- Over the weekend massive beauty YouTubers Tati Westbrook, James Charles, and Jeffree Star all posted their own videos further addressing the fallout since Tati’s original video ending her friendship with James.
- Tati said she regretted the way the situation unfolded after her initial video prompted millions to unsubscribe from James and caused many to accuse him of being a “sexual predator.”
- James released several screenshots to defended himself against a variety of topics, including the Sugar Bear Hair vitamin situation and the allegations against him involving the way he treats straight men.
- Jeffree said he regretted inserting himself into the situation and both he and Tati said they want the public drama to end and will no longer comment on the situation.
- James’s subscriber count has been steadily increasing since his video, with him now back up at 14.8 million.
Tati Says She Never Expected This Reaction
Tati Westbrook, James Charles, and Jeffree Star have all posted videos addressing the massive scandal in the beauty community, which was initially started by Tati’s “Bye Sister” Video, where she ended her friendship with James.
On Thursday, Tati posted a video called “Why I Did it …” where she explained her reactions to the fallout that has happened since she “exposed” James. She said that she did not expect the story to blow up to the degree that it did and expected most of the backlash to be directed towards her.
“I thought that I would be the one that would take the hit,” she said. “I thought I was going against millions and millions of subscribers…If I could give all of the success back and all of the subscribers back, I would.”
She also said that she did not want people to attack James, adding that it is hard for her to see a lot of negativity on the internet targeted towards him.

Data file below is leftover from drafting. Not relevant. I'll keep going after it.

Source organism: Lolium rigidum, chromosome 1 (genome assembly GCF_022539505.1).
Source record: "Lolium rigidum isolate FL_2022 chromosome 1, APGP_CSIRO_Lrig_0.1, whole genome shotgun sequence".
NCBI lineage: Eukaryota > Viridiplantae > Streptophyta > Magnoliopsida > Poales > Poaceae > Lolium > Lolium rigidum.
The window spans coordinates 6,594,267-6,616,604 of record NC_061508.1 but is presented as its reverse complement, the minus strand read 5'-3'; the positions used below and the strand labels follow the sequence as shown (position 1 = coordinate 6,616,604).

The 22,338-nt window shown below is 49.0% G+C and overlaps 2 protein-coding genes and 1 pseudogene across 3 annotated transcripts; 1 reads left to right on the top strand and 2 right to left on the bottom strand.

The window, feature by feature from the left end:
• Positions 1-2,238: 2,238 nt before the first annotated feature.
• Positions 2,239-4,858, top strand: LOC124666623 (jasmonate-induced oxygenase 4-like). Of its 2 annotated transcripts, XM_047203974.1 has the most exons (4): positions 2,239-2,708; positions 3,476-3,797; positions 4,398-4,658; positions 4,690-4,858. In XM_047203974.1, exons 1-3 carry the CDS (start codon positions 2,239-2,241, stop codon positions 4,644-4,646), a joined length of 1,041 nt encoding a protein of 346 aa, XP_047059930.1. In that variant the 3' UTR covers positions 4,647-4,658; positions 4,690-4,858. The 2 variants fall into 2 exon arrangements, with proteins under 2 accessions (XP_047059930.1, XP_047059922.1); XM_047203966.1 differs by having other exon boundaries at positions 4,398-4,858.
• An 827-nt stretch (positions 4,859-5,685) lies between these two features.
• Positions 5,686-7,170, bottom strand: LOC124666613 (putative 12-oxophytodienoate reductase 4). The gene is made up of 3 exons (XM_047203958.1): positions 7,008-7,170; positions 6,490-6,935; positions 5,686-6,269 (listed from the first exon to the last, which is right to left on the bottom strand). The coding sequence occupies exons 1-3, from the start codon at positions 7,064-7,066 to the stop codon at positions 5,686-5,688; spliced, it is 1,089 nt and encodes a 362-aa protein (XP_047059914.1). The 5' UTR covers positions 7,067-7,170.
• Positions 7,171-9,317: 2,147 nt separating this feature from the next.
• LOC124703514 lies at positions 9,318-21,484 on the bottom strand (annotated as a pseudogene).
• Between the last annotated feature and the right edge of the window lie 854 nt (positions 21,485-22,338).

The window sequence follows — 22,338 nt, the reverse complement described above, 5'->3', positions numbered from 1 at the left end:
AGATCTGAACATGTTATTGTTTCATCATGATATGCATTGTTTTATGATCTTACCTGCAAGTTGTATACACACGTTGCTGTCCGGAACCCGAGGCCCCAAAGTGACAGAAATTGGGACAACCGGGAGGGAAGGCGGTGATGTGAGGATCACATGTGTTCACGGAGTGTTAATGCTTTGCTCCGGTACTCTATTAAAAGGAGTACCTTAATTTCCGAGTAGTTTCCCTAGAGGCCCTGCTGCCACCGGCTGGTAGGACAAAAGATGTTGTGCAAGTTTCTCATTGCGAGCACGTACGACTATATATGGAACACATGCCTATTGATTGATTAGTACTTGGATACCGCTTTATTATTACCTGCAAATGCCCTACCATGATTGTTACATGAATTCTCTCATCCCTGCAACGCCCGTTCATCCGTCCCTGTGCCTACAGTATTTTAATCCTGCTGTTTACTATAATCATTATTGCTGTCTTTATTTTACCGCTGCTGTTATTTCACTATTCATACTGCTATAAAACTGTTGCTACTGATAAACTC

“I want you guys to know that I don’t hate James Charles,” she said. “I don’t want you guys hating on him. I can’t even go online right now. It’s painful to see someone that you have cared about be dragged.”
James Brings Receipts
Then on Saturday, James posted a 40-minute video titled “No More Lies.”
He started it off by standing by his initial apology video, which received a lot of backlash from viewers. He then went on to address all of the allegations that Tati made against him, using a lot of receipts.
First, he dove into the Sugar Bear Hair controversy and fully explained his decision to do a post for the company. While at the VIP section of Weekend Two at Coachella, James said he was getting bombarded by fans. For his safety, he wanted to be in the Artist section, which is more secure and secluded.
He reached out to fellow beauty influencer Nikita Dragon who connected him with Sugar Bear to see if they had any Artist passes they could offer him in exchange for a sponsored Instagram post. He said he did so, seeing that this was his only option if he wanted to stay at Coachella.
In Tati’s video, she claimed that she did not receive a warning text about the post. Also, she said that James had “nine days” to message her about it, so it appears she thought James and Sugar Bear Hair during the first weekend of the festival.
However, James says all of this went down on weekend two. He posted screenshots of texts he sent before he posted the Sugar Bear Hair Instagram video. He also showed texts that he sent to Tati and her husband after Tati posted on her Instagram that she felt very upset and isolated from the community.
The next major topic that James tackled was boys. In her video, Tati claimed that James used his status as a celebrity to manipulate straight men into behaving sexually in his favor.
“First of all, I am a 19-year-old virgin,” James said. “I just thought I’d put it into the universe that I don’t get a lot of action. You probably guessed that at this point. That being said, I have never, would never, and will never, use my fame, money, or power to manipulate or get any sexual actions from a guy. That is disgusting.”
He then went on to discuss the waiter from Seattle, Sam, whom Tati brought up in her video. Sam also made a video of his own, where he discussed his relationship with James. But according to James, Sam’s story had gaps, so he tried to fill them in.